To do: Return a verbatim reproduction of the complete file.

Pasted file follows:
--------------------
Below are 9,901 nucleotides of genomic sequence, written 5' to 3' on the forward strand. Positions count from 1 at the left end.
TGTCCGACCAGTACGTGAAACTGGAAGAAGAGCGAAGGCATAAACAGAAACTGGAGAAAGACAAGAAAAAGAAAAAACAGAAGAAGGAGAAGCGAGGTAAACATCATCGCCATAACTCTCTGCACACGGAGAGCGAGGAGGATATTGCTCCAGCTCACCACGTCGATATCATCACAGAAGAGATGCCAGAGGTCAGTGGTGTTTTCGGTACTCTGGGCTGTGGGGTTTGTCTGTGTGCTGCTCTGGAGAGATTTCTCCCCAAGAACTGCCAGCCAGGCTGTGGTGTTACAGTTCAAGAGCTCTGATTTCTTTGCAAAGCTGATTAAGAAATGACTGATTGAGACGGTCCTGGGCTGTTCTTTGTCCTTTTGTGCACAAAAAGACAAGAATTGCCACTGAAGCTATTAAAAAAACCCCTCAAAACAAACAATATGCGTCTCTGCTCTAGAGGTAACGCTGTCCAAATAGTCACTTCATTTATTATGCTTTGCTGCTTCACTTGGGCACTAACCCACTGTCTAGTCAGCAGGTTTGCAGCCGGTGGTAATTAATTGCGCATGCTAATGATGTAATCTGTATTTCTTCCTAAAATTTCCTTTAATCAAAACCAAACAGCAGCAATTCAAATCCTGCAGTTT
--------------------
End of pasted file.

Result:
Below are 9,901 nucleotides of genomic sequence, written 5' to 3' on the forward strand. Positions count from 1 at the left end.
TGTCCGACCAGTACGTGAAACTGGAAGAAGAGCGAAGGCATAAACAGAAACTGGAGAAAGACAAGAAAAAGAAAAAACAGAAGAAGGAGAAGCGAGGTAAACATCATCGCCATAACTCTCTGCACACGGAGAGCGAGGAGGATATTGCTCCAGCTCACCACGTCGATATCATCACAGAAGAGATGCCAGAGGTCAGTGGTGTTTTCGGTACTCTGGGCTGTGGGGTTTGTCTGTGTGCTGCTCTGGAGAGATTTCTCCCCAAGAACTGCCAGCCAGGCTGTGGTGTTACAGTTCAAGAGCTCTGATTTCTTTGCAAAGCTGATTAAGAAATGACTGATTGAGACGGTCCTGGGCTGTTCTTTGTCCTTTTGTGCACAAAAAGACAAGAATTGCCACTGAAGCTATTAAAAAAACCCCTCAAAACAAACAATATGCGTCTCTGCTCTAGAGGTAACGCTGTCCAAATAGTCACTTCATTTATTATGCTTTGCTGCTTCACTTGGGCACTAACCCACTGTCTAGTCAGCAGGTTTGCAGCCGGTGGTAATTAATTGCGCATGCTAATGATGTAATCTGTATTTCTTCCTAAAATTTCCTTTAATCAAAACCAAACAGCAGCAATTCAAATCCTGCAGTTT